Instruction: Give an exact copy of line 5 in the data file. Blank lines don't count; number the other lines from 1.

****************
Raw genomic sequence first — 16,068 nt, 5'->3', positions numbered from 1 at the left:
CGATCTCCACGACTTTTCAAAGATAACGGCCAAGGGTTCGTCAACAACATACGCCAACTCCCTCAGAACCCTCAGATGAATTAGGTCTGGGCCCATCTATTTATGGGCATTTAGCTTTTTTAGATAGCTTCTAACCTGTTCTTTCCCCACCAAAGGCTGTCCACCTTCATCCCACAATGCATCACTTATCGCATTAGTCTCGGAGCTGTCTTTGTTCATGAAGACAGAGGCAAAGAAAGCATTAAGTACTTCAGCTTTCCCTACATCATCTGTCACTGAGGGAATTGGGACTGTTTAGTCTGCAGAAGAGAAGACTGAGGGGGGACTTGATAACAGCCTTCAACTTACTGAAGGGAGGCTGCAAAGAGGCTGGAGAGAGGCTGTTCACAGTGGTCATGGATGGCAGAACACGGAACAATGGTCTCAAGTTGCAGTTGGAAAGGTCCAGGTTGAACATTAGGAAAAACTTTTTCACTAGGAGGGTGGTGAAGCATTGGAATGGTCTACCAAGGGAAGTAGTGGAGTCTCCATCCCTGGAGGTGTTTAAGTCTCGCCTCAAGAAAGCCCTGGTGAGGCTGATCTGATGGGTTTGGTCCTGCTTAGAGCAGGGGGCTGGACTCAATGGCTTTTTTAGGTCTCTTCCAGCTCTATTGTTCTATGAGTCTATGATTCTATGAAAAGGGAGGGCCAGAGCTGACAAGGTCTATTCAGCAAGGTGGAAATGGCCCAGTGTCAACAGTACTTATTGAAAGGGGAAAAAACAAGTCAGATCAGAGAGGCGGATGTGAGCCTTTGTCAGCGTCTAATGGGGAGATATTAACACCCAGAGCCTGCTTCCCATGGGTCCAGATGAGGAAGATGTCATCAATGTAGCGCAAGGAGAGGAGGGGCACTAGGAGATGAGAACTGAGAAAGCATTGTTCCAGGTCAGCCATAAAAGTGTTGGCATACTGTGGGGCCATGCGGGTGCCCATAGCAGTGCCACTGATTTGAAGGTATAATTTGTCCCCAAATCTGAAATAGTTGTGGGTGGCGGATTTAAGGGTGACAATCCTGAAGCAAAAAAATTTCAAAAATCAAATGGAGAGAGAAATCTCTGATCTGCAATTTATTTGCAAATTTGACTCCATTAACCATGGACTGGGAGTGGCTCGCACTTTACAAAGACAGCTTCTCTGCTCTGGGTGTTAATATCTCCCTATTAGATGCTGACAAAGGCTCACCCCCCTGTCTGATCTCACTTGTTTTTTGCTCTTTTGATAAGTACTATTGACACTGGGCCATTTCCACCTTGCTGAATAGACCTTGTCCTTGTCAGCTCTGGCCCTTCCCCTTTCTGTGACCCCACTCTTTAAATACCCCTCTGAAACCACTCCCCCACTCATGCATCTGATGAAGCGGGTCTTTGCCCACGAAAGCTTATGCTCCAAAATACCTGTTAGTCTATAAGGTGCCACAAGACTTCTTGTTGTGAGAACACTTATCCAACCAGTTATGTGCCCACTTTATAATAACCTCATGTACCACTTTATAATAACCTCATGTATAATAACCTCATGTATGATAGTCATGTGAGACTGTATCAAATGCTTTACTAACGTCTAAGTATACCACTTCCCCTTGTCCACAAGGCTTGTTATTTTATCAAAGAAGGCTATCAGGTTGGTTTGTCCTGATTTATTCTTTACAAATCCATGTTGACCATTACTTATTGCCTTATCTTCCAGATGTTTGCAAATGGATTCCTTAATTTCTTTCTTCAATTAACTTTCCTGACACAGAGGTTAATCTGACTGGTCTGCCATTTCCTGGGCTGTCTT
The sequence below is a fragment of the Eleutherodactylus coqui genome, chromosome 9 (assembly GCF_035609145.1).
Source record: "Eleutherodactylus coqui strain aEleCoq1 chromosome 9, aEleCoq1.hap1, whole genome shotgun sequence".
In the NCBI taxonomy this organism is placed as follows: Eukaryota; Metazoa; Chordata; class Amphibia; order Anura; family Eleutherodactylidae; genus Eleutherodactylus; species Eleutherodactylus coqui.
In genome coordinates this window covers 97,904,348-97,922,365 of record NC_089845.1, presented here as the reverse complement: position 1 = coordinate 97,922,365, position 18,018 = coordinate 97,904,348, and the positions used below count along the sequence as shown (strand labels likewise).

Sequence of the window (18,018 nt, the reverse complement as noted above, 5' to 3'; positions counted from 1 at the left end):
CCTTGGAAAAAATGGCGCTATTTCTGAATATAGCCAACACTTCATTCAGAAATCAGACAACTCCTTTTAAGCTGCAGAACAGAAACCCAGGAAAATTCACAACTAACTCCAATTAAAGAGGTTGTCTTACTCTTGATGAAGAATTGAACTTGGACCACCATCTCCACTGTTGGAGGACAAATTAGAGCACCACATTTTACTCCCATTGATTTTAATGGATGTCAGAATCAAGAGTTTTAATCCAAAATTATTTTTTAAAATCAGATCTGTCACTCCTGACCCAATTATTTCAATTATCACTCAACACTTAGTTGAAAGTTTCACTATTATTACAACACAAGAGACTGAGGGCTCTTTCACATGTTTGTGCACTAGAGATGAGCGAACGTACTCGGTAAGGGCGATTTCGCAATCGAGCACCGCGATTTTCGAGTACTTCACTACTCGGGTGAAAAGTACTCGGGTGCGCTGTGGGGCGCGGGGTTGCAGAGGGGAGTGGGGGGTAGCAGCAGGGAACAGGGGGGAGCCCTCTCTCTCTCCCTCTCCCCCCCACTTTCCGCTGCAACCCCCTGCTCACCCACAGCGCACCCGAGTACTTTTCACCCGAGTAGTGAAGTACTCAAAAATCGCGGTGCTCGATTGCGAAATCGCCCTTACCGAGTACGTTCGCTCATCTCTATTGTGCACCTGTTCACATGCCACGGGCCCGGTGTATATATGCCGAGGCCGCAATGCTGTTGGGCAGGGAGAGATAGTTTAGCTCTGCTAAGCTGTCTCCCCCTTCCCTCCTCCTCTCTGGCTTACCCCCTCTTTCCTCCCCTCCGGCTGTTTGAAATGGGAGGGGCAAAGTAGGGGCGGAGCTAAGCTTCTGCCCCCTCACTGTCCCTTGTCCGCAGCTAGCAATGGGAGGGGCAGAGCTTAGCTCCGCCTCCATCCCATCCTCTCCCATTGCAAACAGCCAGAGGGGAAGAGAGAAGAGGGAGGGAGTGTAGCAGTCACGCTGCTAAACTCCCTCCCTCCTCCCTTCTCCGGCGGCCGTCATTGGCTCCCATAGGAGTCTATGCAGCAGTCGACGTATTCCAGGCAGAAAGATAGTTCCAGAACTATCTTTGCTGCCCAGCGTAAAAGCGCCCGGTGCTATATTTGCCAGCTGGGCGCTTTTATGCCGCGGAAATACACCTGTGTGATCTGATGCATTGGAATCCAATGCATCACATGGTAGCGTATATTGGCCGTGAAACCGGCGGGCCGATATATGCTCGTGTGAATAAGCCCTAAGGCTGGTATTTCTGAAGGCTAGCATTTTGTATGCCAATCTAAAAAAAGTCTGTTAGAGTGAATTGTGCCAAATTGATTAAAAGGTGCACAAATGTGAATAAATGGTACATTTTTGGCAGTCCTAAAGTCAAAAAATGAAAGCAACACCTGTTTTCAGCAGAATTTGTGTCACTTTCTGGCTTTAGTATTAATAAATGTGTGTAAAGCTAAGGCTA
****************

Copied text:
In the NCBI taxonomy this organism is placed as follows: Eukaryota; Metazoa; Chordata; class Amphibia; order Anura; family Eleutherodactylidae; genus Eleutherodactylus; species Eleutherodactylus coqui.